University of Kansas, Spring 2004
Philosophy 555: Justice and Economic Systems

Class notes: Rawls, chapter 5: “Distributive Shares”

The following notes correspond roughly to what we cover, including at least a portion of what I put on the board or the screen, in class. In places they may be more or less comprehensive than what we actually cover in class, and should not be taken as a substitute for your own observations and records of what goes on in class.

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  1. Archimedian point (p. 230.3)
  2. the public sector
    1. one aspect: the extent to which the means of production are publicly owned—not in the sense in which companies “go public” by being listed on stock markets, but in the sense of being controlled by the government (p. 235.3)
    2. second aspect: public goods (p. 235.6)
    3. distinctness of the two aspects (pp. 238.9–239.2)
    4. public goods game
  3. § 43: background institutions
    1. allocation branch: ensure competitive markets (p. 244.1)
    2. stabilization branch: bring about full employment (p. 244.3)
    3. transfer branch: maintain social minimum (p. 244.4)
    4. distribution branch: levy inheritance and gift taxes for redistribution, and collect taxes for revenue (p. 245.4)
    5. proportional expenditure tax (p. 246.4)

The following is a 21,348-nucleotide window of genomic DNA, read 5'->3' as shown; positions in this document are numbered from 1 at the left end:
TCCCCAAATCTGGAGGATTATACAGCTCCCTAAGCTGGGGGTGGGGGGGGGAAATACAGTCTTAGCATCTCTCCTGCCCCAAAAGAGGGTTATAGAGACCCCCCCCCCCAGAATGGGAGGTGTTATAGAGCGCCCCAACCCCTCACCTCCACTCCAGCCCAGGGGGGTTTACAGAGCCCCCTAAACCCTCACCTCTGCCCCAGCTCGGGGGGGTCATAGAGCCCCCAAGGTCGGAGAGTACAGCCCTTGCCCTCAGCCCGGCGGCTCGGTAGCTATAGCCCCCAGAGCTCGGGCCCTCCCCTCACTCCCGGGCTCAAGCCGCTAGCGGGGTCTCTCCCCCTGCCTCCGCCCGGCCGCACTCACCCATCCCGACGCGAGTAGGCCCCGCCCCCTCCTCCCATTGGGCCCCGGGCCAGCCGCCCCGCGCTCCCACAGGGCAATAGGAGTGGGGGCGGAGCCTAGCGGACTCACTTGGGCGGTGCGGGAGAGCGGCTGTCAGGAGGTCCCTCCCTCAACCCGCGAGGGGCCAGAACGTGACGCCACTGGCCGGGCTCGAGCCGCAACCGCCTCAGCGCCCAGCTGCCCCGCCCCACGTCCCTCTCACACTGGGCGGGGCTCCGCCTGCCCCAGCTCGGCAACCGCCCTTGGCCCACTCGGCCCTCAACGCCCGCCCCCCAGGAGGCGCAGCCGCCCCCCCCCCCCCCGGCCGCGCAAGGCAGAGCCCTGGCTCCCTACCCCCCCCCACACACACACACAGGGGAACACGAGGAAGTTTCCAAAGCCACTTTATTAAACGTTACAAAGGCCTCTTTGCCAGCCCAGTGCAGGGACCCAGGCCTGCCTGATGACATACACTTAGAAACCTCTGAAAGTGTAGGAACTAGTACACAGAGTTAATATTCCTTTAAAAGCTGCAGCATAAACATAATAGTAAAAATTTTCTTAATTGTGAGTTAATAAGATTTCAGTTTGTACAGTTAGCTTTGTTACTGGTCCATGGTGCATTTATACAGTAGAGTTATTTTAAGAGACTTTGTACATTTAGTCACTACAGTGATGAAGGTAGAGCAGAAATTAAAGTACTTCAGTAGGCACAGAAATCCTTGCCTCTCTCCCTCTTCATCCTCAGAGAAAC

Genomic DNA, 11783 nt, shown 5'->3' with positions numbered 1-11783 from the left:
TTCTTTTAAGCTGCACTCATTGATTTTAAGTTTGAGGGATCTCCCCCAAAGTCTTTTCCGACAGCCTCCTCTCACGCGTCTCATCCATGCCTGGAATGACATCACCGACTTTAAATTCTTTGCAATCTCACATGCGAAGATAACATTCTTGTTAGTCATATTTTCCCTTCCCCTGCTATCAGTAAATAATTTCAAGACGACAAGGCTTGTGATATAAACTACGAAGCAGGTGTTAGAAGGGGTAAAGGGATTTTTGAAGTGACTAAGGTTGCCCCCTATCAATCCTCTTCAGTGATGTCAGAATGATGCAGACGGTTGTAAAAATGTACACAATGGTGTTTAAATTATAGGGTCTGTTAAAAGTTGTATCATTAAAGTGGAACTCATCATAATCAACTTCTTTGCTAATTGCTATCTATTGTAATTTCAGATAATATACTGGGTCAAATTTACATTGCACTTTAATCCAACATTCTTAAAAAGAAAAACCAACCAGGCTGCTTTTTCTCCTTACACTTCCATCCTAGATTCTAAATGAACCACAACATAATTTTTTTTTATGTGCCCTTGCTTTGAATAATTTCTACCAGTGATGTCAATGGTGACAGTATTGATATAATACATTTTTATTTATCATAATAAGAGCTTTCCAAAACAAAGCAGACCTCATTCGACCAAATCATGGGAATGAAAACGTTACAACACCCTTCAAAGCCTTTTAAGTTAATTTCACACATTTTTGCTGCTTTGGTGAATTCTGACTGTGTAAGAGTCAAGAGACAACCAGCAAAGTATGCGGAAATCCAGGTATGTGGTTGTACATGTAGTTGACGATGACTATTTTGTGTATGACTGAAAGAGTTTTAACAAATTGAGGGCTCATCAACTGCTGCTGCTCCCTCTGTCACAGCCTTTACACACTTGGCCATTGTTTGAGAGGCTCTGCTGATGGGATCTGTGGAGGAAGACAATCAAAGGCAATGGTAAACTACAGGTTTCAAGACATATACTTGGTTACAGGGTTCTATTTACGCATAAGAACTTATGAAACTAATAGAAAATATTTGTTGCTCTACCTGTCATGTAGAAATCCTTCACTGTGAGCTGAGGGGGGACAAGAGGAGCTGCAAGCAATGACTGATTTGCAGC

4. §§ 44–46: intergenerational justice
    1. Rawls says it’s a misconception that the greater wealth of the rich is to be scaled down until there is rough equality (p. 252.3). This does not mean that it’s a misconception that the greater wealth of the rich is to be scaled down to the maximal advantage of the worst off. But it’s the worst off over time, not just today.
    2. modification of the original position to result in a principle of savings (pp. 254.9–255.2)
    3. rejection of time preference (p. 260.5)
    4. lexical order: liberty, opportunity, savings, difference principle (§ 46)
  5. § 47: “precepts” of justice
    1. Rawls wants to show that the implications of his theory match certain intuitions that we have about distributive justice (p. 268.4).
    2. to each according to his contribution (or training, experience, etc.) (p. 269.4)
    3. to each according to effort (or risks, etc.) (p. 269.6)
    4. So, different conceptions of justice need not differ in the common-sense precepts they imply. But they may differ in the weights they give to those precepts (p. 270.2)
    5. why a society with fair equality of opportunity would give less weight to “to each according to his contribution” (p. 270.4)
    6. more weight for effort (p. 270.7)
    7. “to each according to his need” handled by transfer branch (p. 271.8)
  6. desert—legitimate expectations and intrinsic worth (p. 273.6)